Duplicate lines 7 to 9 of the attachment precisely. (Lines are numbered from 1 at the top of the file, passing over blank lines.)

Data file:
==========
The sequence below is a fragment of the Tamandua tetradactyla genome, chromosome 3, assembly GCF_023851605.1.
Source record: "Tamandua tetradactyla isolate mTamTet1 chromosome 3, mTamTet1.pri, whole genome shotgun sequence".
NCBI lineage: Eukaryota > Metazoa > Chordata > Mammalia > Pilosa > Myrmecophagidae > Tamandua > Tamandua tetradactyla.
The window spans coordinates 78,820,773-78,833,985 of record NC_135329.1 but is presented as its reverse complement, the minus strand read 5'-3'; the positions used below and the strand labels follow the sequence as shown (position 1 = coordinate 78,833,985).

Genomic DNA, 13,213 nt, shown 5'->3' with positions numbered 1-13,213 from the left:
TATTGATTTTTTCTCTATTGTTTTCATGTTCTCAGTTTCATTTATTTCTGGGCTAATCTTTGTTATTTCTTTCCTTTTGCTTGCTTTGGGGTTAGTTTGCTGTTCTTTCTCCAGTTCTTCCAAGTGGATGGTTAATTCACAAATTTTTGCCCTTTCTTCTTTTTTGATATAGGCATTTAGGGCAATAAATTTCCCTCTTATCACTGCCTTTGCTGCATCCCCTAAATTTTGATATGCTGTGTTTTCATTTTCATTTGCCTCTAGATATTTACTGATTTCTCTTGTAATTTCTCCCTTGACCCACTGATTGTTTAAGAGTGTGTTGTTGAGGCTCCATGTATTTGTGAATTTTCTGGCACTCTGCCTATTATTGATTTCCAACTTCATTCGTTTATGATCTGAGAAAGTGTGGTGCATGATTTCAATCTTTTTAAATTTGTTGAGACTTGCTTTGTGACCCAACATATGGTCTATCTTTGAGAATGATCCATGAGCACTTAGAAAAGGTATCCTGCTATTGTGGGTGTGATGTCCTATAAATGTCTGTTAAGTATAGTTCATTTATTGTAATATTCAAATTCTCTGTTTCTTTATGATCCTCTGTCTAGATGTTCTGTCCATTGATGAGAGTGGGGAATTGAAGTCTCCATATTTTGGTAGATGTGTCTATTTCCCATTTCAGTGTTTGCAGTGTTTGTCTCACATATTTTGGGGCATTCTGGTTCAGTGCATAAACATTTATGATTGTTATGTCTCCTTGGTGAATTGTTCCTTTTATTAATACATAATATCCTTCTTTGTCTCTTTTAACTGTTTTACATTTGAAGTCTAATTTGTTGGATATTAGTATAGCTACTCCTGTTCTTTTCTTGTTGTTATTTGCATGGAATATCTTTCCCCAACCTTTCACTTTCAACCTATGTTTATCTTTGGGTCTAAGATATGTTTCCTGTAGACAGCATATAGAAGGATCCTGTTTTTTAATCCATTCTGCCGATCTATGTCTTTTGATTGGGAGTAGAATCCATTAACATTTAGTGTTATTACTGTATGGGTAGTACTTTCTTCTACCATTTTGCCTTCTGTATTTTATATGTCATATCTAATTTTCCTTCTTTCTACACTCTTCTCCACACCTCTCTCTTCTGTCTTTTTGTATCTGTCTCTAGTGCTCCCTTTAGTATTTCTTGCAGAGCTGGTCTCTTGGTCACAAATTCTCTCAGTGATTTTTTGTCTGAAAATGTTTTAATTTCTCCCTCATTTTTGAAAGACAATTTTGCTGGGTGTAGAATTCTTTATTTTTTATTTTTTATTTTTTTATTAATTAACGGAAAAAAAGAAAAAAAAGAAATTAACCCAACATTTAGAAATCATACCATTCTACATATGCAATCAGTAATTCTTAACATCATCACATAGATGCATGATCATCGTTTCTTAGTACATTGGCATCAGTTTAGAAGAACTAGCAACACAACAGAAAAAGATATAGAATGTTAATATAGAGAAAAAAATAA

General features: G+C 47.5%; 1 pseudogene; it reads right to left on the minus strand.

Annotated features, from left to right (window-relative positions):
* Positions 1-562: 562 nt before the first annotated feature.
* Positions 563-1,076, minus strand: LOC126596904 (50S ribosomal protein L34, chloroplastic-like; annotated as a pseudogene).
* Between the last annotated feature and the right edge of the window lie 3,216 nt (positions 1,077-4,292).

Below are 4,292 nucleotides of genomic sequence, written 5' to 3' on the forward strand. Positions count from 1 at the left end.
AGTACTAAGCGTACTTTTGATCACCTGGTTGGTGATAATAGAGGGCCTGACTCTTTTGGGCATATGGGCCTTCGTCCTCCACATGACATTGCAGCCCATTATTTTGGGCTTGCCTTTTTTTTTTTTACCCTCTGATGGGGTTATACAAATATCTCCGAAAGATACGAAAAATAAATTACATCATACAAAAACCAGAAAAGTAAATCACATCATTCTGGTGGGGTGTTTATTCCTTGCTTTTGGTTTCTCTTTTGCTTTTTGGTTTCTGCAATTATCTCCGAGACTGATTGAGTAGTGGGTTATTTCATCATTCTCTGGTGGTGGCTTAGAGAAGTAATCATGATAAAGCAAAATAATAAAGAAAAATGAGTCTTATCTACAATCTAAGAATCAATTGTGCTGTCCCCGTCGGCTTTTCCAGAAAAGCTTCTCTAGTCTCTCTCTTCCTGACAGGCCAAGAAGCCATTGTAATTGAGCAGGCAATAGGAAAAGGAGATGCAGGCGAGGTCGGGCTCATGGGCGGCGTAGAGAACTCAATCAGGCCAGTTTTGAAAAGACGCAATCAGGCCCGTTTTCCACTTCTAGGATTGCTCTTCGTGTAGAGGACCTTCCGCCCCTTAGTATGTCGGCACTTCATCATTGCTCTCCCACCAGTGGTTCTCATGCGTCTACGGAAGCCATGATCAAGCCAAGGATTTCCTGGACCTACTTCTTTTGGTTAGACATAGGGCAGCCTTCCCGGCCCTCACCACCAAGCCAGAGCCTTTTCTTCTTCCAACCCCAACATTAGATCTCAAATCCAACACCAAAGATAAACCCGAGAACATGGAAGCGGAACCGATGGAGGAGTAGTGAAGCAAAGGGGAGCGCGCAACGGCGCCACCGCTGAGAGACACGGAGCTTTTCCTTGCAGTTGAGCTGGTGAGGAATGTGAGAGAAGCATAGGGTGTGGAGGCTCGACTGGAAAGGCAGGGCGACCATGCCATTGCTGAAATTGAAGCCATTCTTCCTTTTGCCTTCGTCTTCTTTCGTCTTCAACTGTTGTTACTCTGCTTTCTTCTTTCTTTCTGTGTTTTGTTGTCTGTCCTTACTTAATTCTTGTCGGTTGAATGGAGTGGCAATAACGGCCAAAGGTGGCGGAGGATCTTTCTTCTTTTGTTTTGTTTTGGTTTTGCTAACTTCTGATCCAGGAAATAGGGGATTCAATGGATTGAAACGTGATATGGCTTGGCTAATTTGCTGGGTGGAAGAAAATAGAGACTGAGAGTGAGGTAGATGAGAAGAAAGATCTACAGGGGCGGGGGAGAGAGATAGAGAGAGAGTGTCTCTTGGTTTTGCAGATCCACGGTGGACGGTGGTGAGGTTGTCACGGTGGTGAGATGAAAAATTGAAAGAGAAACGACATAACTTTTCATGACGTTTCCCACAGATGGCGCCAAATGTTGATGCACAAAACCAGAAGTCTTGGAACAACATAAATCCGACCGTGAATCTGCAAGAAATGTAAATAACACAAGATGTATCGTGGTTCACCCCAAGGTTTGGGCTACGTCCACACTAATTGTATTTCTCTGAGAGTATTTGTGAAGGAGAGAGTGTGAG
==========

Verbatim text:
General features: G+C 47.5%; 1 pseudogene; it reads right to left on the minus strand.

Annotated features, from left to right (window-relative positions):
* Positions 1-562: 562 nt before the first annotated feature.